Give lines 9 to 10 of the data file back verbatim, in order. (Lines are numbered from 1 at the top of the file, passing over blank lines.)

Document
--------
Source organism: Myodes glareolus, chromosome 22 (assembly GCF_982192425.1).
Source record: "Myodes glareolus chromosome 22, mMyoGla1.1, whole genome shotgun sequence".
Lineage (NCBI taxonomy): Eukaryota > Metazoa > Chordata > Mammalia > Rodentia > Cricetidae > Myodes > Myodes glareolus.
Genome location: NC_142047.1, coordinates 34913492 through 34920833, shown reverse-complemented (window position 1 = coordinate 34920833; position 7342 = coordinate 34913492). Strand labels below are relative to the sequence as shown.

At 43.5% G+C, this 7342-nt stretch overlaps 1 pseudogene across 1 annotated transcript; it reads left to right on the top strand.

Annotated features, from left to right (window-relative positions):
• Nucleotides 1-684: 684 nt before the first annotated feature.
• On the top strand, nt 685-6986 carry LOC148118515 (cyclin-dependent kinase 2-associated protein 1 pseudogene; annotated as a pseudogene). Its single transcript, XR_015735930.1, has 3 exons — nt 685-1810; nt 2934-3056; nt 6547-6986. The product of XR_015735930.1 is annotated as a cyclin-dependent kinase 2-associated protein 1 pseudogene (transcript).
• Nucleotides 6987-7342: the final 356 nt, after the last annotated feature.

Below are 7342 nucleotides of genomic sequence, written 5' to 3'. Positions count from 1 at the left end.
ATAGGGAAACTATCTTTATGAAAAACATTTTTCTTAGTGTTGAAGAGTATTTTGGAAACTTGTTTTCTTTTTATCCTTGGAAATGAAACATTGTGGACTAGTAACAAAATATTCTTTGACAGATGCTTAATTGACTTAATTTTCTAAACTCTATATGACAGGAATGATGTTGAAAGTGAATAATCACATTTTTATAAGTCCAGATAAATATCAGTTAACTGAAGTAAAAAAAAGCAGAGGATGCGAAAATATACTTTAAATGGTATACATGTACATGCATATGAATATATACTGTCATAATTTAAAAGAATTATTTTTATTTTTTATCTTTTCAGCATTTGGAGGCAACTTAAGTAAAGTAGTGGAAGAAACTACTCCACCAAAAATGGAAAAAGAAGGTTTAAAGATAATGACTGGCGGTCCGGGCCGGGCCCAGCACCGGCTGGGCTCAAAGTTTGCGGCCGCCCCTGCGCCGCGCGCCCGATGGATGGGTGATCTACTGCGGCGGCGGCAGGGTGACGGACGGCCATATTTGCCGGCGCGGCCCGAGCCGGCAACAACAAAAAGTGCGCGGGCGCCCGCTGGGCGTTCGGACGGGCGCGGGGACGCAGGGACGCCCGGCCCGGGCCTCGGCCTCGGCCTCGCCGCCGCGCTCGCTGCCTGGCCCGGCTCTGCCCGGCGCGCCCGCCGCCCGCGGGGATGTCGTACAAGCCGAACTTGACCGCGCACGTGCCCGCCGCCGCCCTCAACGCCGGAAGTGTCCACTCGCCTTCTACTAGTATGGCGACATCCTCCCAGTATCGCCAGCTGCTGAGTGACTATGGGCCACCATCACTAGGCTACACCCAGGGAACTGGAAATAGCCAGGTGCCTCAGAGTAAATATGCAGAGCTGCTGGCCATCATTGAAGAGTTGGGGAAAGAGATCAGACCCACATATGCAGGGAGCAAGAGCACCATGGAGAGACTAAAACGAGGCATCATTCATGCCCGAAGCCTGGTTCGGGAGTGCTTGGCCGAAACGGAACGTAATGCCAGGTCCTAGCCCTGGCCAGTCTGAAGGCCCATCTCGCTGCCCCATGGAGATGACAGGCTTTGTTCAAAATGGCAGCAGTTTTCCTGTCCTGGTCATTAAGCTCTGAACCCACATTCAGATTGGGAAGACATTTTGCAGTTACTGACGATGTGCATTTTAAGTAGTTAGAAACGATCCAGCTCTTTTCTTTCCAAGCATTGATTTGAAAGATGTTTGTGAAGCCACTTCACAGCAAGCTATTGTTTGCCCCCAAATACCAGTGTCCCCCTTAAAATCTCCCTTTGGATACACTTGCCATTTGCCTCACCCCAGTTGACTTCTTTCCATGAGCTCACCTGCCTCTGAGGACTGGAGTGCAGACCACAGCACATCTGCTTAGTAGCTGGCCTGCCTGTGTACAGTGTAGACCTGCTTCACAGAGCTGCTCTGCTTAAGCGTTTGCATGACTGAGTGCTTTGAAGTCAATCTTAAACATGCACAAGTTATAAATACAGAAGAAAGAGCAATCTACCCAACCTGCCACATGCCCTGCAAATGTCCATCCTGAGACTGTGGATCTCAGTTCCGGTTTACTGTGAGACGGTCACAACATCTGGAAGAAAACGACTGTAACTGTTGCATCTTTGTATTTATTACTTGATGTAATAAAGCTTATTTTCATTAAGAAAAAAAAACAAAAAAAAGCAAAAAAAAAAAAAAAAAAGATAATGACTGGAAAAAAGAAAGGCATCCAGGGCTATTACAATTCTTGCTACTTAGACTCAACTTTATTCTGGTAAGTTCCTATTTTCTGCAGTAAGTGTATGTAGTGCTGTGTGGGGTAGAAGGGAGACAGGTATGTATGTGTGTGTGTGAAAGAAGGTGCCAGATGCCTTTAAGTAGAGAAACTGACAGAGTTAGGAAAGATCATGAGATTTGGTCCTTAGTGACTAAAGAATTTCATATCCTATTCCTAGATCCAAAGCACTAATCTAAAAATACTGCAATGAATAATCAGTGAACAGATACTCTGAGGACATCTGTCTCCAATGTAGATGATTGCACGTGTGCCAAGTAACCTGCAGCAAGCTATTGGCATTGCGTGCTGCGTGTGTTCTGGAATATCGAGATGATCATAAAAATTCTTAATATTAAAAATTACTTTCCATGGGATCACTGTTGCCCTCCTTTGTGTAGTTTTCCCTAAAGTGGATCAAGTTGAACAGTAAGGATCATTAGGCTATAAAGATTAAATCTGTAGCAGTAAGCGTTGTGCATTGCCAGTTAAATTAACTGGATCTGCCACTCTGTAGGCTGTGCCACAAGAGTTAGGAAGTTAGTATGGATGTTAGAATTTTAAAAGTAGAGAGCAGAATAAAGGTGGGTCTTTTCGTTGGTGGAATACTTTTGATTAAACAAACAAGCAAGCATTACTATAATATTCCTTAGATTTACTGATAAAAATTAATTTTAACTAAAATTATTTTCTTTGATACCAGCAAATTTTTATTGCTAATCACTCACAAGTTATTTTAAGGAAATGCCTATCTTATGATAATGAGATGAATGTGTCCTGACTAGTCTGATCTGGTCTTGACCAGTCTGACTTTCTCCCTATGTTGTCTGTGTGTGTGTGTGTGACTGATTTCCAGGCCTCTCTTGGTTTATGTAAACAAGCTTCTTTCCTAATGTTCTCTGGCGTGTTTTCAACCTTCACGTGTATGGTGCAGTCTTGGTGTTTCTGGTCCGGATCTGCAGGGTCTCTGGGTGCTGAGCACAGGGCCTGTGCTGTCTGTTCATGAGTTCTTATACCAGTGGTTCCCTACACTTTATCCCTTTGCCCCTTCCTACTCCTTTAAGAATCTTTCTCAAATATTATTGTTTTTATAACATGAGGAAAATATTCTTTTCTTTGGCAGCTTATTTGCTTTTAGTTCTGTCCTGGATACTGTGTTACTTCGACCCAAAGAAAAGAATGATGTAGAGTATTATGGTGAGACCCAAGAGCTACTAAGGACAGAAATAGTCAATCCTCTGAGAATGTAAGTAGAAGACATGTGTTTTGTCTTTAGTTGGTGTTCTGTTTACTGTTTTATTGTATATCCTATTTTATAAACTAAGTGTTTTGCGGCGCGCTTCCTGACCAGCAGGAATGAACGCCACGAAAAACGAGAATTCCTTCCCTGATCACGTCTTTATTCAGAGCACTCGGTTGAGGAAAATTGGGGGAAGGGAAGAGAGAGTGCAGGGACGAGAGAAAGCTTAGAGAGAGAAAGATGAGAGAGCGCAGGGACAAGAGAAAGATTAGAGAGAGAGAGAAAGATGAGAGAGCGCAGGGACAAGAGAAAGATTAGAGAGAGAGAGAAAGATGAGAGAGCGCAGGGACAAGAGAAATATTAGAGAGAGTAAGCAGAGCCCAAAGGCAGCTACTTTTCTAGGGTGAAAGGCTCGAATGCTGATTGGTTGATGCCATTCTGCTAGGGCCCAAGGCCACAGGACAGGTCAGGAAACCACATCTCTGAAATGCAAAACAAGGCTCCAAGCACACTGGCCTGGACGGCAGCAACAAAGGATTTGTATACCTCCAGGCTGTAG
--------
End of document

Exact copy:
• Nucleotides 6987-7342: the final 356 nt, after the last annotated feature.

Below are 7342 nucleotides of genomic sequence, written 5' to 3'. Positions count from 1 at the left end.